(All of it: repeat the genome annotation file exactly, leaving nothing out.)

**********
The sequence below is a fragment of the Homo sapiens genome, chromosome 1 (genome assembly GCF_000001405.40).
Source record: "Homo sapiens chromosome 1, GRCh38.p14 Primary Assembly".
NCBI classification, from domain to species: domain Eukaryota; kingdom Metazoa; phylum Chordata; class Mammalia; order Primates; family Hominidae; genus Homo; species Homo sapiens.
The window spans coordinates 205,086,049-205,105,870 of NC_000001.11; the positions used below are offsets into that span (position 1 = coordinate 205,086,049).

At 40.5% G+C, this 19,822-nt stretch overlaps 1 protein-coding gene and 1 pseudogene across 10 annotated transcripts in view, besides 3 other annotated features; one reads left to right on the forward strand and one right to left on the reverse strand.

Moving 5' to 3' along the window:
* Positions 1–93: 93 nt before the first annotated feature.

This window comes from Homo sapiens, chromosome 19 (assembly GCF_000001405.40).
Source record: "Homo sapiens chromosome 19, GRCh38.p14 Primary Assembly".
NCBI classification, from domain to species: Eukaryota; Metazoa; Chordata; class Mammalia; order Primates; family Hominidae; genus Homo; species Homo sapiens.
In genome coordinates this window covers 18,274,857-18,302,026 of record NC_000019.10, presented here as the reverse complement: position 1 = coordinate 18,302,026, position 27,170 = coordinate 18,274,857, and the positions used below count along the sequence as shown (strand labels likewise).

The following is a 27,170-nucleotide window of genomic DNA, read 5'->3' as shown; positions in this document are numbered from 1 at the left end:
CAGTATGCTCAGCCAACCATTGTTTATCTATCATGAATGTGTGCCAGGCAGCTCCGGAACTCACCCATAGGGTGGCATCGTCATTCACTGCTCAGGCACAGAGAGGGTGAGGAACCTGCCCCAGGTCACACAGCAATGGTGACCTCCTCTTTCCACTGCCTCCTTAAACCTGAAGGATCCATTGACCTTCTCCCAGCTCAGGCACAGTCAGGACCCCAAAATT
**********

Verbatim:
The sequence below is a fragment of the Homo sapiens genome, chromosome 1 (genome assembly GCF_000001405.40).
Source record: "Homo sapiens chromosome 1, GRCh38.p14 Primary Assembly".
NCBI classification, from domain to species: domain Eukaryota; kingdom Metazoa; phylum Chordata; class Mammalia; order Primates; family Hominidae; genus Homo; species Homo sapiens.
The window spans coordinates 205,086,049-205,105,870 of NC_000001.11; the positions used below are offsets into that span (position 1 = coordinate 205,086,049).

At 40.5% G+C, this 19,822-nt stretch overlaps 1 protein-coding gene and 1 pseudogene across 10 annotated transcripts in view, besides 3 other annotated features; one reads left to right on the forward strand and one right to left on the reverse strand.

Moving 5' to 3' along the window:
* Positions 1–93: 93 nt before the first annotated feature.

This window comes from Homo sapiens, chromosome 19 (assembly GCF_000001405.40).
Source record: "Homo sapiens chromosome 19, GRCh38.p14 Primary Assembly".
NCBI classification, from domain to species: Eukaryota; Metazoa; Chordata; class Mammalia; order Primates; family Hominidae; genus Homo; species Homo sapiens.
In genome coordinates this window covers 18,274,857-18,302,026 of record NC_000019.10, presented here as the reverse complement: position 1 = coordinate 18,302,026, position 27,170 = coordinate 18,274,857, and the positions used below count along the sequence as shown (strand labels likewise).

The following is a 27,170-nucleotide window of genomic DNA, read 5'->3' as shown; positions in this document are numbered from 1 at the left end:
CAGTATGCTCAGCCAACCATTGTTTATCTATCATGAATGTGTGCCAGGCAGCTCCGGAACTCACCCATAGGGTGGCATCGTCATTCACTGCTCAGGCACAGAGAGGGTGAGGAACCTGCCCCAGGTCACACAGCAATGGTGACCTCCTCTTTCCACTGCCTCCTTAAACCTGAAGGATCCATTGACCTTCTCCCAGCTCAGGCACAGTCAGGACCCCAAAATT